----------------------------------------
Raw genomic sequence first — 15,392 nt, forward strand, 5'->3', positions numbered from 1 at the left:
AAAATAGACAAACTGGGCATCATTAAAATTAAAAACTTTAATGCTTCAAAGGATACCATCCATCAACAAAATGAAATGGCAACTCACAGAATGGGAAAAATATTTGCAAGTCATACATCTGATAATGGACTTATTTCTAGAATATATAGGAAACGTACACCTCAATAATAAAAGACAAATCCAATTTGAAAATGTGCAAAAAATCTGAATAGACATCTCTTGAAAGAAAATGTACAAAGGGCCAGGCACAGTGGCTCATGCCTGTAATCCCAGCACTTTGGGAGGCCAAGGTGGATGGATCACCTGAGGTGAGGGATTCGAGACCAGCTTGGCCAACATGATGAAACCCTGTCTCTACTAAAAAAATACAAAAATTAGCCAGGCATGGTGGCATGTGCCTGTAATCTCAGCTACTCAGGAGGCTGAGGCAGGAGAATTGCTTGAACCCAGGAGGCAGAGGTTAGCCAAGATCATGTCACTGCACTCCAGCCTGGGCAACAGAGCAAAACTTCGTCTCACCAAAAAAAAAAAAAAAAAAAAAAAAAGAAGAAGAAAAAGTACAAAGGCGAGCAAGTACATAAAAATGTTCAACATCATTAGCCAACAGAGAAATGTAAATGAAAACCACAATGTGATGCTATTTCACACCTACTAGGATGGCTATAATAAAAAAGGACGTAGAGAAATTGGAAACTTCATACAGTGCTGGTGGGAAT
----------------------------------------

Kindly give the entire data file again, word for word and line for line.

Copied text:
Raw genomic sequence first — 15,392 nt, forward strand, 5'->3', positions numbered from 1 at the left:
AAAATAGACAAACTGGGCATCATTAAAATTAAAAACTTTAATGCTTCAAAGGATACCATCCATCAACAAAATGAAATGGCAACTCACAGAATGGGAAAAATATTTGCAAGTCATACATCTGATAATGGACTTATTTCTAGAATATATAGGAAACGTACACCTCAATAATAAAAGACAAATCCAATTTGAAAATGTGCAAAAAATCTGAATAGACATCTCTTGAAAGAAAATGTACAAAGGGCCAGGCACAGTGGCTCATGCCTGTAATCCCAGCACTTTGGGAGGCCAAGGTGGATGGATCACCTGAGGTGAGGGATTCGAGACCAGCTTGGCCAACATGATGAAACCCTGTCTCTACTAAAAAAATACAAAAATTAGCCAGGCATGGTGGCATGTGCCTGTAATCTCAGCTACTCAGGAGGCTGAGGCAGGAGAATTGCTTGAACCCAGGAGGCAGAGGTTAGCCAAGATCATGTCACTGCACTCCAGCCTGGGCAACAGAGCAAAACTTCGTCTCACCAAAAAAAAAAAAAAAAAAAAAAAAAGAAGAAGAAAAAGTACAAAGGCGAGCAAGTACATAAAAATGTTCAACATCATTAGCCAACAGAGAAATGTAAATGAAAACCACAATGTGATGCTATTTCACACCTACTAGGATGGCTATAATAAAAAAGGACGTAGAGAAATTGGAAACTTCATACAGTGCTGGTGGGAAT